Mad Men - 1967 Hall of Fame NFL Draft Picks
- Published: April 9, 2012 at 01:41 p.m.
- Updated: April 10, 2012 at 02:25 a.m.
If "Mad Men" is any indication, the 1960s had it all -- guys in snappy suits, Scotch in the office and a secretary pool that is willing to meet your needs. The 1960s also had the start of the common draft between AFL and NFL teams, which began in 1967 (one year in front of this year’s season of "Mad Men"). And that 1967 NFL Draft is widely regarded as one of the all-time best, with eight players selected who would go on to Hall of Fame careers.
Bob Griese, QB, Miami Dolphins - 1st round (4th overall)
The Dolphins selected Griese out of Purdue with the fourth overall pick (one pick after the 49ers selected Heisman Trophy winner Steve Spurrier) and he became the leader of the Dolphins offense. Griese led the Dolphins to three consecutive Super Bowl appearances, including a relief appearance of Earl Morrall to cap Miami's perfect season in 1972. Griese and the Dolphins were even better in 1973, as they won a second consecutive Super Bowl. Griese was elected to the Pro Football Hall of Fame in 1990.
Floyd Little, RB, Denver Broncos - 1st round (6th overall)
The Broncos drafted Little out of Syracuse, which had a solid pedigree of strong running backs with Jim Brown and Ernie Davis (in fact, Little wore No. 44 as well) and he quickly became known as "the Franchise" for the Broncos. Little retired from the Broncos in 1975 as the seventh-leading rusher in pro football history with 6,323 yards rushing and 54 touchdowns. Little was elected to the Pro Football Hall of Fame in 2010.
Alan Page, DE, Minnesota Vikings - 1st round (15th overall)
Page came to Minnesota after he won a national championship with Notre Dame in 1966. But in his NFL career, the championship remained elusive as the Vikings won four NFC championships, but were turned away in the Super Bowl each time. Page played in 238 consecutive games and was the NFL MVP in 1971. Page became well known after his playing days when he became an Associate Justice with the Minnesota Supreme Court. He was elected to the Pro Football Hall of Fame in 1988.
Gene Upshaw, G/T, Oakland Raiders - 1st round (17th overall)
Upshaw -- who hailed from Texas A&M-Kingsville -- was the first player who played guard exclusively to be selected to the Pro Football Hall of Fame. Upshaw started as a rookie and went on to play in 10 AFL/AFC championship games, three Super Bowls and seven Pro Bowls. He was an all-league selection seven times, and he was elected into the Pro Football Hall of Fame in 1987.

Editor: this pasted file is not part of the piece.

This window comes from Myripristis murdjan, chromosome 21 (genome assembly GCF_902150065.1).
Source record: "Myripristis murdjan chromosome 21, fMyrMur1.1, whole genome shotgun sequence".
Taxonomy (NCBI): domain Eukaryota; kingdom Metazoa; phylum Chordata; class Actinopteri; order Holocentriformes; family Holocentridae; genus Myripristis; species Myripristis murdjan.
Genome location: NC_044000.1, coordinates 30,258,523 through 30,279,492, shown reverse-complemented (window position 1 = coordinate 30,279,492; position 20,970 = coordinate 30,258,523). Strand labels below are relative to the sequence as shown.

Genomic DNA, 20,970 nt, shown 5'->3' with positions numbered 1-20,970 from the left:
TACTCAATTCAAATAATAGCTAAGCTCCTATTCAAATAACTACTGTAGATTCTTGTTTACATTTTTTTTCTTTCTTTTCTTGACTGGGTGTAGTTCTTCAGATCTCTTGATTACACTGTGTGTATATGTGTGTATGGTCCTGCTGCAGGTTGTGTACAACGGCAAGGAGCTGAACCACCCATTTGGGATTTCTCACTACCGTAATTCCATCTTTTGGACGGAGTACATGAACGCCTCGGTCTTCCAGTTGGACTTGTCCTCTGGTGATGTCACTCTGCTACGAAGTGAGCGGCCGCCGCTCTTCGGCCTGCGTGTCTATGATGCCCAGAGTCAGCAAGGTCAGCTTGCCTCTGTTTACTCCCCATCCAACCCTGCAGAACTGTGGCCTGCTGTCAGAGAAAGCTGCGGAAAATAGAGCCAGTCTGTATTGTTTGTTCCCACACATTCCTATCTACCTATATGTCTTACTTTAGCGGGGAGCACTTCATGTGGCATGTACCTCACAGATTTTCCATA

Lem Barney, CB, Detroit Lions - 2nd round (34th overall)
Barney was a second-round selection out of Jackson State, but he made an immediate impact during his rookie season when he was the NFL's co-leader with 10 interceptions, three of which were returned for touchdowns. He would score 11 touchdowns during his career, including punt and kick returns. He also served as the team's emergency punter. Barney was elected to the Pro Football Hall of Fame in 1992.
Willie Lanier, LB, Kansas City Chiefs - 2nd round (50th overall)
Lainer -- drafted out of Morgan State -- was one of the first standout African American's to play middle linebacker, making him not only a true pioneer but also the key of one the NFL's top defensive teams. His best performance arguably came during the Chiefs' upset win over the Vikings in Super Bowl IV. He was All-Pro, All-AFL or All-AFC every year from 1968 through 1975, and was elected to the Pro Football Hall of Fame in 1986.
Rayfield Wright, OT, Dallas Cowboys - 7th round (182nd player overall)
Wright was another late-round gem plucked by the Cowboys. Wright didn't play high school football, but went to Fort Valley State to play basketball. The Cowboys drafted him as a tight end, but moved him to tackle where he would earn first- or second-team All-NFL honors six consecutive years (1971-76), along with six consecutive Pro Bowl nominations. As a member of the Cowboys, he played in six NFL championship games, including five Super Bowls. He was elected to the Pro Football Hall of Fame in 2006.
Ken Houston, S, Houston Oilers - 9th round (214th overall)
Houston was drafted by the Oilers out of Prairie View A&M and was selected to five consecutive AFL All-Star Games/Pro Bowls from 1968 to 1972. But he was traded to Washington for five players in 1973, and went on to play in seven more Pro Bowls. Houston was widely regarded as the premiere free safety in his era, and intercepted 49 passes for 898 yards and nine touchdowns during his career. He was elected to the Pro Football Hall of Fame in 1986.